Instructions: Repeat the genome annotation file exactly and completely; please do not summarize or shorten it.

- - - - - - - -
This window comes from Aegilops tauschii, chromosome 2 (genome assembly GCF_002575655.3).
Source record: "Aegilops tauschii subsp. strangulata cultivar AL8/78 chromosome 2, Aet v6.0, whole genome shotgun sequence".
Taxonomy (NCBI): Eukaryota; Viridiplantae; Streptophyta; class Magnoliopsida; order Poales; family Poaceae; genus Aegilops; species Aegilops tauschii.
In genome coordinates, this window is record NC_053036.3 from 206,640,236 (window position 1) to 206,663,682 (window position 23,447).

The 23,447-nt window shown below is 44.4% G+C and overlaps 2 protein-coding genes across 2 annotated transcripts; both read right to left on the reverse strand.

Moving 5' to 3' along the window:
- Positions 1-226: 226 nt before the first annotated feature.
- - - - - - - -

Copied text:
This window comes from Aegilops tauschii, chromosome 2 (genome assembly GCF_002575655.3).
Source record: "Aegilops tauschii subsp. strangulata cultivar AL8/78 chromosome 2, Aet v6.0, whole genome shotgun sequence".
Taxonomy (NCBI): Eukaryota; Viridiplantae; Streptophyta; class Magnoliopsida; order Poales; family Poaceae; genus Aegilops; species Aegilops tauschii.
In genome coordinates, this window is record NC_053036.3 from 206,640,236 (window position 1) to 206,663,682 (window position 23,447).

The 23,447-nt window shown below is 44.4% G+C and overlaps 2 protein-coding genes across 2 annotated transcripts; both read right to left on the reverse strand.

Moving 5' to 3' along the window:
- Positions 1-226: 226 nt before the first annotated feature.